"Profit Sharing and the Quality of Relations with the Boss,"
596078, Lancaster University Management School, Economics Department.
- Green, Colin P. & Heywood, John S., 2010. "Profit sharing and the quality of relations with the boss," Labour Economics, Elsevier, vol. 17(5), pages 859-867, October.
- Kvaløy, Ola & Olsen, Trond E., 2007.
"Cooperation in knowledge-intensive firms,"
2007/27, Department of Business and Management Science, Norwegian School of Economics.
- John Heywood & Uwe Jirjahn & Georgi Tsertsvadze, 2005. "Does profit sharing reduce conflict with the boss? Evidence from Germany," International Economic Journal, Taylor & Francis Journals, vol. 19(2), pages 235-250.
- Michelle Brown & John Heywood, 2009.
"Helpless in Finance: The Cost of Helping Effort Among Bank Employees,"
Journal of Economic Interaction and Coordination,
Springer, vol. 30(2), pages 176-195, June.
- Michelle Brown & John Heywood, 2009. "Helpless in Finance: The Cost of Helping Effort Among Bank Employees," Journal of Labor Research, Springer, vol. 30(2), pages 176-195, June.
- Thomas Cornelissen & John S. Heywood & Uwe Jirjahn, 2010.
"Profit Sharing and Reciprocity: Theory and Survey Evidence,"
SOEPpapers on Multidisciplinary Panel Data Research
292, DIW Berlin, The German Socio-Economic Panel (SOEP).
- Thomas Cornelissen & John S. Heywood & Uwe Jirjahn, 2010. "Profit Sharing and Reciprocity: Theory and Survey Evidence," Research Papers in Economics 2010-04, University of Trier, Department of Economics.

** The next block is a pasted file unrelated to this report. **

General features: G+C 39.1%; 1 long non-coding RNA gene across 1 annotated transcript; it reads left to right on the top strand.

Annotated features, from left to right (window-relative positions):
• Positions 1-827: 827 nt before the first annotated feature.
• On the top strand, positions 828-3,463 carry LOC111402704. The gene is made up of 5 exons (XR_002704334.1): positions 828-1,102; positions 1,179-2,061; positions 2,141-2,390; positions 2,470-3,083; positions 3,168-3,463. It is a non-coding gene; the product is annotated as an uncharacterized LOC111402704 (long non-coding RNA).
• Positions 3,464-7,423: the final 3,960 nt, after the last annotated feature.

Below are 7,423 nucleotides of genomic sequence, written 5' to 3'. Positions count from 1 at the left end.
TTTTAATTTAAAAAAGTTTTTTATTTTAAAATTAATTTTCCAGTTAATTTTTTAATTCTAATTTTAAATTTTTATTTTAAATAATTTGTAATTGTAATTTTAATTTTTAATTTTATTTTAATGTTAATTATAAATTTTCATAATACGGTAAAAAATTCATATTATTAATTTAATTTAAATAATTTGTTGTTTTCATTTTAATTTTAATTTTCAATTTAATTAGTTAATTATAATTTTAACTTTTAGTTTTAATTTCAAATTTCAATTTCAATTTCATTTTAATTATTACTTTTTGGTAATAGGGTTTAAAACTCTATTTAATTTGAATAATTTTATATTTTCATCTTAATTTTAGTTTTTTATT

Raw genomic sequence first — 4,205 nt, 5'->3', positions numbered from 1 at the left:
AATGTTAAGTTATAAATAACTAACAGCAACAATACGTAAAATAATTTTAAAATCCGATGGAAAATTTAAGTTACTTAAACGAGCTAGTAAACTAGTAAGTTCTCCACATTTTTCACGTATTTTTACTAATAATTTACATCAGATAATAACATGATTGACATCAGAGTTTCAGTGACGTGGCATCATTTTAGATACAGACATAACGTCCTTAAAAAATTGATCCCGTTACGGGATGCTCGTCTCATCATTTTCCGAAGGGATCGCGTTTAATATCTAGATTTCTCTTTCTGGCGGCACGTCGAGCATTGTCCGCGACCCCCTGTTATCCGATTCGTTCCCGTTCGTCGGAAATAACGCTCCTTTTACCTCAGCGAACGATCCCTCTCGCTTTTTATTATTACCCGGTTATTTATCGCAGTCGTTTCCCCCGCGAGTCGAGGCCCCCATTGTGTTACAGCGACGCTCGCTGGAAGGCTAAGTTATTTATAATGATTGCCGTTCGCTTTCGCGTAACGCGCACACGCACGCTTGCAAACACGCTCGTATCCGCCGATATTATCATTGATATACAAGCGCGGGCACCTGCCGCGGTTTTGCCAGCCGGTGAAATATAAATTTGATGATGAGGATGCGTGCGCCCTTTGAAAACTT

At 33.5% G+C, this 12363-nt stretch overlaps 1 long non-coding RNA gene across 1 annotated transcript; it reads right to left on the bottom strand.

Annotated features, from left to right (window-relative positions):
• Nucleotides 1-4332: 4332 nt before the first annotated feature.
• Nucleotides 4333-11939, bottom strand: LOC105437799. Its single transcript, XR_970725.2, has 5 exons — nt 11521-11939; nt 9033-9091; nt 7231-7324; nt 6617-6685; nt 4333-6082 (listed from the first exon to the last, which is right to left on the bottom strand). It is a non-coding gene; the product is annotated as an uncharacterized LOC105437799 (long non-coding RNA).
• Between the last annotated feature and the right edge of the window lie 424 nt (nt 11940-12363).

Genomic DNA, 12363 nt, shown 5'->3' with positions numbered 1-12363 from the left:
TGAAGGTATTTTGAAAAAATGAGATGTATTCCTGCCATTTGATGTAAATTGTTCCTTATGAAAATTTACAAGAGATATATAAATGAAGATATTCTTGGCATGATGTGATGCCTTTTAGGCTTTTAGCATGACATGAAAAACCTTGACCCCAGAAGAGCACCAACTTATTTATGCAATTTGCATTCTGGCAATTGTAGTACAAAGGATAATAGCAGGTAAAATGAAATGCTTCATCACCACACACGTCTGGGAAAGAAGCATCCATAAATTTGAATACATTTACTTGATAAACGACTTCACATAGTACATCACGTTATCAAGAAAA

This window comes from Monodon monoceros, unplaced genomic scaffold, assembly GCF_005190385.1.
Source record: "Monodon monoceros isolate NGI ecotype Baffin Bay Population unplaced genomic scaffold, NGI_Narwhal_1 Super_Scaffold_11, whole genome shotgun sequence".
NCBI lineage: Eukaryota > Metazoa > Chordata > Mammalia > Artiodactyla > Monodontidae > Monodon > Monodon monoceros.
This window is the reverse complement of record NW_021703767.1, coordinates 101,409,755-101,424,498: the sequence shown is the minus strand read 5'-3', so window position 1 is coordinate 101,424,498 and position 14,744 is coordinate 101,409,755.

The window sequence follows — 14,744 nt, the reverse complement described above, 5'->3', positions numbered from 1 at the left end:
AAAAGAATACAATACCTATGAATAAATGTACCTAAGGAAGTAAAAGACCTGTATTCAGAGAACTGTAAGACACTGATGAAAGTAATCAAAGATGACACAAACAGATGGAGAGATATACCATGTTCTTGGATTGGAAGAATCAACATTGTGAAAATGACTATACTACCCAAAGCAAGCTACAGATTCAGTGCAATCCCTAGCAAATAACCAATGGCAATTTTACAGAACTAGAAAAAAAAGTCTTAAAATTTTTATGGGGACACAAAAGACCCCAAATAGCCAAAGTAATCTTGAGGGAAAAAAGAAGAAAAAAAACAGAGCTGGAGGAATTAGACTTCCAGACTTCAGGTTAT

- Colin Green & J S Heywood, 2007. "Performance pay, sorting and the dimensions of job satisfaction," Working Papers 584041, Lancaster University Management School, Economics Department.
- Natalia Montinari, 2011. "The Dark Side of Reciprocity," Jena Economic Research Papers 2011-052, Friedrich-Schiller-University Jena, Max-Planck-Institute of Economics.
- Colin Green & J S Heywood, 2007. "Does profit sharing increase training by reducing turnover?," Working Papers 589032, Lancaster University Management School, Economics Department.
For technical questions regarding this item, or to correct its authors, title, abstract, bibliographic or download information, contact: (Wiley-Blackwell Digital Licensing) or (Christopher F. Baum).
If you have authored this item and are not yet registered with RePEc, we encourage you to do it here. This allows to link your profile to this item. It also allows you to accept potential citations to this item that we are uncertain about.
If references are entirely missing, you can add them using this form.
If the full references list an item that is present in RePEc, but the system did not link to it, you can help with this form.
If you know of missing items citing this one, you can help us creating those links by adding the relevant references in the same way as above, for each refering item. If you are a registered author of this item, you may also want to check the "citations" tab in your profile, as there may be some citations waiting for confirmation.
Please note that corrections may take a couple of weeks to filter through the various RePEc services.